The Constitution is not a playground
The Constitution has always been a competitive space for Greece politicians, a special court where ideas and political systems…
The Constitution has always been a competitive space for Greece politicians, a special court where ideas and political systems competed against each other from time to time.
In the conflicts that occurred shortly after the War of Independence of 1821, we saw the domination of the democrats and liberals, left and right, royalists and the far right – all of the political forces (including the dictatorial groups, like the Colonels in 1967) had the opportunity to experiment by imposing their own Constitution.
Even the Constitution of 1975, which was supposed to come as a result of the bitter experience left by the junta that had just collapsed, was unable to unite the Greek people. Having won 220 of the 300 seats in Parliament, Konstantinos Karamanlis’ New Democracy enforced the voting of a Constitution which instead of being projected as an expression of the great democratic majority, it became a battlefield of parliamentary conflicts.
The centrists accused the dominant New Democracy of voting for a Constitution that was tailored for K. Karamanlis, to facilitate his transition from Prime Minister to the Presidency and to his ensuing domination of the political scene. And so, the Constitution of 1975 was approved in Parliament and was implemented with great success, since K. Karamanlis never abused the powers granted to him by the State’s road map.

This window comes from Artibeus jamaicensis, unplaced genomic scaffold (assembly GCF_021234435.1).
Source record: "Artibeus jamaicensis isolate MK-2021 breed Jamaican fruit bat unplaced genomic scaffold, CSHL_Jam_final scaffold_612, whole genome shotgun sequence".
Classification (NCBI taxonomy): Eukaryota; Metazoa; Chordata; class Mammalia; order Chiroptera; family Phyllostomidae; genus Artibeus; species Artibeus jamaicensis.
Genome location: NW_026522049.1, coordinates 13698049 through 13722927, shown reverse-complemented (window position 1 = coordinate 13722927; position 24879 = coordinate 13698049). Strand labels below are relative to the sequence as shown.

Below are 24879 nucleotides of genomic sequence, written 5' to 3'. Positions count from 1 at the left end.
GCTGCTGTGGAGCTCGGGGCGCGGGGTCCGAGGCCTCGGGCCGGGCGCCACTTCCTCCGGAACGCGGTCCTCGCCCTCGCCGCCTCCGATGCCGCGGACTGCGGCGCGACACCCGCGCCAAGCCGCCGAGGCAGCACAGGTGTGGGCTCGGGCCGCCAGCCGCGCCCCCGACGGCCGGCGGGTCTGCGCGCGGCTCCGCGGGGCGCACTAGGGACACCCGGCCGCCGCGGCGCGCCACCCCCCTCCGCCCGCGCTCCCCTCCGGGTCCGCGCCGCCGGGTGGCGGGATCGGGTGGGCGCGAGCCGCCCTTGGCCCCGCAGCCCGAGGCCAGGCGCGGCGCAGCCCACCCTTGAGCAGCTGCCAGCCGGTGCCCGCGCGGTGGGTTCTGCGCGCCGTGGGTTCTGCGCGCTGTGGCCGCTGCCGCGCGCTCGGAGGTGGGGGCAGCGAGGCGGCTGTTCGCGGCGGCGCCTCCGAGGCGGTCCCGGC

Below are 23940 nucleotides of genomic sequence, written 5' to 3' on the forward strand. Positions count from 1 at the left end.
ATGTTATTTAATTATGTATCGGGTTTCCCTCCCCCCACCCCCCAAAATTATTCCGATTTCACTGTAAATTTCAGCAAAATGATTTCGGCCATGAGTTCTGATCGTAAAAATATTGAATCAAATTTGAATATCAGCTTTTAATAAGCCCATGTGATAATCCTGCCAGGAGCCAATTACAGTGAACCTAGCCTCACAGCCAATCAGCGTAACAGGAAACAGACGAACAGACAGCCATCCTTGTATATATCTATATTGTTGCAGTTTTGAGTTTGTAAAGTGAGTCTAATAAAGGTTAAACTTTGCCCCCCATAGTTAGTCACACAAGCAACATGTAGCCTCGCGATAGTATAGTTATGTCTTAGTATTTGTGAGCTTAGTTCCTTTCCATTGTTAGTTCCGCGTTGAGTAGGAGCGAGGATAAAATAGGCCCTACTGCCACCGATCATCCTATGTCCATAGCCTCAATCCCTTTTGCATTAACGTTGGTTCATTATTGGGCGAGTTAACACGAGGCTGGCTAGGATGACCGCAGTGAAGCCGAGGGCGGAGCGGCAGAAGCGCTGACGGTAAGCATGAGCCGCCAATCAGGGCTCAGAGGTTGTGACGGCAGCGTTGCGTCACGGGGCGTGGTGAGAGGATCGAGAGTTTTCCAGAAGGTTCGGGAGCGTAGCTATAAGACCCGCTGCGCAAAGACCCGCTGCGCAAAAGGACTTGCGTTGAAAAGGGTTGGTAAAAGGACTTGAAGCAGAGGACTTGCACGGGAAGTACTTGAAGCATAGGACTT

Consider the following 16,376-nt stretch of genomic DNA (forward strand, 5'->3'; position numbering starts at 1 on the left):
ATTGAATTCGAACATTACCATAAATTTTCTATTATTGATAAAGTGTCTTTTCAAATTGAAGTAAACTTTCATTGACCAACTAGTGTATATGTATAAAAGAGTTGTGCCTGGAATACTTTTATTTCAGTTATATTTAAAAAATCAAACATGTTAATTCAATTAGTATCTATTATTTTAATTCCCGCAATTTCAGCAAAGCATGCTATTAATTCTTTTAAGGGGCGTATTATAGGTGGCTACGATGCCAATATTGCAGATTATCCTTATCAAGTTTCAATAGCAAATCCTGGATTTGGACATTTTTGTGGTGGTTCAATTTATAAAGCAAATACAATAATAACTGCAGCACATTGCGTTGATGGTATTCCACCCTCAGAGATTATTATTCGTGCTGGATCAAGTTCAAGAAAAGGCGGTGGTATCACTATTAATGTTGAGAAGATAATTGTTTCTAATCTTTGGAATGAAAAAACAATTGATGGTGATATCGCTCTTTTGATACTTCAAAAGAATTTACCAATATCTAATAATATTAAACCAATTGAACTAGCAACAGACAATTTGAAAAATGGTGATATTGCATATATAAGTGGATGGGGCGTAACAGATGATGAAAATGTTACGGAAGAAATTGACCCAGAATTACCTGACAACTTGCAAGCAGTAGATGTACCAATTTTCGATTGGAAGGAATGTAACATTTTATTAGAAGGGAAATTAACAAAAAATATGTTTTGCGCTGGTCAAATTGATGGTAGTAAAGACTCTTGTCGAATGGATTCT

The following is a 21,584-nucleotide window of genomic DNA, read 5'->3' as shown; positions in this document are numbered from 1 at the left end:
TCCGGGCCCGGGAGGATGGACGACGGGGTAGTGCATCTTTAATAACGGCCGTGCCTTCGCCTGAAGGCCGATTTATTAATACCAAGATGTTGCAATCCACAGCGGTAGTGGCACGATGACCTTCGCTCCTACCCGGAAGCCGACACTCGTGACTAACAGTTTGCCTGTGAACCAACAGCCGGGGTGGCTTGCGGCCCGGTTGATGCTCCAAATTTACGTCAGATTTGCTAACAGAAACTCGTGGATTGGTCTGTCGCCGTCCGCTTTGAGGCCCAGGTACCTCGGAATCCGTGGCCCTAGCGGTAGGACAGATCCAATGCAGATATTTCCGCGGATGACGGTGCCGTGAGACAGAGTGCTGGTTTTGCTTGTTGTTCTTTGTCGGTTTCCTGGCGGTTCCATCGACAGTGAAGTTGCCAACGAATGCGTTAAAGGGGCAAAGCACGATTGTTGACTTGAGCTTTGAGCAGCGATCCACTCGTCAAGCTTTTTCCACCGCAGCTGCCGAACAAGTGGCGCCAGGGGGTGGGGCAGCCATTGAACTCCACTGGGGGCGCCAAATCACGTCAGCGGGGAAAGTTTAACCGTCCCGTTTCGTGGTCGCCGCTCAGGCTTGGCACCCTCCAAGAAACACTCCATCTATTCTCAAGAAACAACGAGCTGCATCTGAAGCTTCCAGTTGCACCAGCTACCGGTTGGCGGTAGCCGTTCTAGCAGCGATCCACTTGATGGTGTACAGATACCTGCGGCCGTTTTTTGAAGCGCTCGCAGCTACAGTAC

Everything changed though when PASOK came to power in 1981 and decided to introduce its “own” Constitution which greatly limited the Presidential powers and increased those of the Prime Minister.
Fortunately the country did not need to resort to the Constitution to deal with any serious political crisis. Therefore, from a Presidential Democracy (as the constitutionalists call it) informally turned into a Prime Ministerial Democracy. The plans of developing the Presidential Democracy (where the President has increased authorities) similarly to say the French model, never left the drawing board. The Constitutional reviews in the post-dictatorship era were never implemented. The Constitutional changes that occurred without the change of essential Constitutional provisions resulted in marginal improvements, when they did not exacerbate the administration of the country.
Now we find ourselves before the start of a new Constitutional review. The changes will be pointless and dangerous should the country’s political forces not agree that the Constitution is not some sort of playground.
Stavros P. Psycharis
– Originally published in the Sunday print edition